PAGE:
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Fiddling while Barcelona burns

I was surprised earlier this week to read of the drought in Barcelona, which has been ongoing for the last three years. I don’t think I’ve heard about it previously. Sandrine Morel’s article in Le Monde sets out several drastic actions which have been taken, including painting patches of grass green, restricting the use of showers in gyms and sports clubs, and planning to fill swimming pools with seawater. There’s a concerted effort to hide the problem from tourists, given the degree to which the local economy is reliant on them.

On February 12, Barcelona mayor Jaume Collboni visited the Pedralbes monastery and asked the nuns to pray for rain.

Two new desalination plants will come online in 2028, but I’m sure that feels a long time away for residents who can’t shower after playing friendly football games on the municipal pitches. As the summer looms, there are interim contingency plans to import (relatively small) quantities of water by ship, as became necessary during a less severe drought in 2008. The drought also affects trees: as more of them die off, less carbon dioxide is absorbed, fuelling climate change further.

It continues to be confounding how little impact these sorts of events have on UK politics. We still drown in endless debates about what’s ‘affordable’ in mitigating climate catastrophe, seemingly disregarding the costs associated with the inevitable consequences of inaction. It’s unconscionable that climate change is nowhere to be found on Rishi Sunak’s list of five priorities—though given his singular inability to make progress on his priority areas, perhaps it makes little difference.

This post was filed under: News and Comment, Politics, , , .

Europe is on the right track

I would have guessed that I’d visited almost all of the most populous cities in the European Union. However, on checking a list, it turns out that I’ve only been to five of the top ten, and ten of the top twenty. Somehow, I’ve never visited the EU’s biggest city: Berlin.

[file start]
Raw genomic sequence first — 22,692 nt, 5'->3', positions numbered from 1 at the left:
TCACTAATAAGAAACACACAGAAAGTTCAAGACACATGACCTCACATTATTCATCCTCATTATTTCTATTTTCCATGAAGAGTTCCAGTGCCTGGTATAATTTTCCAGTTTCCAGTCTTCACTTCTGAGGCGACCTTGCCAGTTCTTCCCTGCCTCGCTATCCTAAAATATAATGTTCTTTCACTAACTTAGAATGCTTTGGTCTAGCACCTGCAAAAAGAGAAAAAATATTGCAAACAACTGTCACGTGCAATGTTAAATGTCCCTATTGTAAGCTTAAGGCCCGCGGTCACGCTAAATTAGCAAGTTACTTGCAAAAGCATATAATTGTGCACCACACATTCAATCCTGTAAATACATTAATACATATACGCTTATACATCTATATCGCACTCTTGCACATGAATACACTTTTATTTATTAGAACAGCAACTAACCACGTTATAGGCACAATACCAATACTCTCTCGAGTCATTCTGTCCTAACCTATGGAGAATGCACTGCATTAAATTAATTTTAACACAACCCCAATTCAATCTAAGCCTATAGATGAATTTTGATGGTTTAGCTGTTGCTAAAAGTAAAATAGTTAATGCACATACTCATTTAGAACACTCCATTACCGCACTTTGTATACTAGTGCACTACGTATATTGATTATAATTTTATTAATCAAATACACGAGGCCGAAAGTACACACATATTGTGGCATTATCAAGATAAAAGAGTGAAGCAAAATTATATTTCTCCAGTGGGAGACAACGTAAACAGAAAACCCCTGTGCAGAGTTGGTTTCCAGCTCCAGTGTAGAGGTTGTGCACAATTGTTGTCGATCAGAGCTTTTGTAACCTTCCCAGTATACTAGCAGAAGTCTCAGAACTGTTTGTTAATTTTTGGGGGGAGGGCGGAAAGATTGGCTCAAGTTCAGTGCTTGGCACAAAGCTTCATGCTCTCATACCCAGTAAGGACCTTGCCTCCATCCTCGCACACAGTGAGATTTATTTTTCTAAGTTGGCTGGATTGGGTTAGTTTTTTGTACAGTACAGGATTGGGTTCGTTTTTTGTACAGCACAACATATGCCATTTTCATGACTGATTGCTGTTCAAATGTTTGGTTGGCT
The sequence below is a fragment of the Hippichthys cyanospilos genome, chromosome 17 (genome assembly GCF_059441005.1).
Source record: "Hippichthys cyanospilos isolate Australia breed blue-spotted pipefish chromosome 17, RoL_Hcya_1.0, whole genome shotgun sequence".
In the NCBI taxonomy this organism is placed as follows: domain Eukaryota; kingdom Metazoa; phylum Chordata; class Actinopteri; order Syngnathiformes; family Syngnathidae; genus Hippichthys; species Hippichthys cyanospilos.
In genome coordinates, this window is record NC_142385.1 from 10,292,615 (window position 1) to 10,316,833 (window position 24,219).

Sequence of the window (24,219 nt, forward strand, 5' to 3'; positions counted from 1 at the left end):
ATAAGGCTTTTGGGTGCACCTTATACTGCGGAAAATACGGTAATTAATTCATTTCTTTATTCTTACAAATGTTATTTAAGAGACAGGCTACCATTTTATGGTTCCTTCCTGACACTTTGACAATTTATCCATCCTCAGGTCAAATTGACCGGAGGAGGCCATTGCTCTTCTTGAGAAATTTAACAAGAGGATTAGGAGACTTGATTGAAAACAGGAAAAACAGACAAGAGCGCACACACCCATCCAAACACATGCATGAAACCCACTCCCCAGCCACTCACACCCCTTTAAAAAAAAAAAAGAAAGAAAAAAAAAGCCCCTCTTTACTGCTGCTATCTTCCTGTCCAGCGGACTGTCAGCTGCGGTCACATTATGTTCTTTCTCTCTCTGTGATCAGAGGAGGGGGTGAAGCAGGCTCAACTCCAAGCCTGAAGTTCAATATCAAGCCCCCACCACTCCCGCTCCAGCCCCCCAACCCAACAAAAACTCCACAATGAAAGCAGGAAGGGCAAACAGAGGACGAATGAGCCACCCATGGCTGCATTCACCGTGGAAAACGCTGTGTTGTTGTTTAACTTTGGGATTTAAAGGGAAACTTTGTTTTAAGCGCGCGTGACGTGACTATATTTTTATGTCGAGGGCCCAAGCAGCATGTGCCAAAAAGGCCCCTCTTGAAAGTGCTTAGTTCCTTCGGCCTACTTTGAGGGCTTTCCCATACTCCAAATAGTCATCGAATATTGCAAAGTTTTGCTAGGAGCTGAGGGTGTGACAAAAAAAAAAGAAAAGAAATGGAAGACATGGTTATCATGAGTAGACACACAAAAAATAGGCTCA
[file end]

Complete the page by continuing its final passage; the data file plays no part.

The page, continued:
The news in Le Monde of the return of night trains from Paris to Berlin might just change that. The idea of hopping down from Newcastle to London on a Saturday morning, taking the Eurostar on a Saturday afternoon, wandering across Paris to connect with the Nightjet at 19.12 and waking in Berlin at 08.26 on Sunday sounds impossibly relaxing, and certainly more luxurious than a connecting flight.

My history with sleeper trains is limited. I vaguely remember taking Motorail night trains through France in my youth, with the family car on board: those services were all discontinued more than a decade ago.

I enjoyed a trip on Britain’s very own Caledonian Sleeper last year. While I’ve had no call to do so this year, I would prefer the sleeper to an evening on the East Coast Mainline and a cheap London hotel if I need to be in London early for work purposes. Showering on a moving train was a strange and memorable experience: I’m pleased to see that, like the Caledonian Sleeper, the Paris to Berlin Nightjets similarly have deluxe compartments with their own bathrooms. I’m a deluxe kind of guy: I read Midnight Trains’s weekly newsletter without fail, and look forward to the day when I’ll be able to check into their ‘luxury hotel on rails’.

While I don’t have a great deal of experience with sleeper trains, I have become increasingly fond of using trains for international travel. That’s only partly attributable to flygskam; the better part of it is that train travel feels so much more laid back and relaxing than flying. It typically takes a little longer, but that’s a virtue: it really allows time to sink into the experience of travelling and to enjoy it for its own sake, rather than as a means to an end. There’s something ineffably luxurious about spending time in the act of travelling rather than rushing from place to place. I’m in the small proportion of travellers who intentionally book very long layovers on connecting flights for that exact reason: I’d rather have time to collect my thoughts and fill my stomach in an airport lounge than to be harried from gate to gate.

The European sleeper train renaissance therefore feels right up my street.

The image at the top of this post was generated by DALL·E 3.

This post was filed under: Post-a-day 2023, Travel, .

How Daft Punk got lucky

I’ve mentioned a number of times on this blog, though always in passing, that I enjoy Daft Punk’s music. I was saddened to learn of their split in February 2021.

Last week, Le Monde published a fanatic five-part series of long reads by Bruno Lesprit. Under the title ‘how Daft Punk got lucky’, the series went into far more detail on the duo than I’ve ever read before. I enjoyed it enormously.

The articles aren’t very well linked on the English version of the Le Monde site, so here the five articles in orderfor convenience: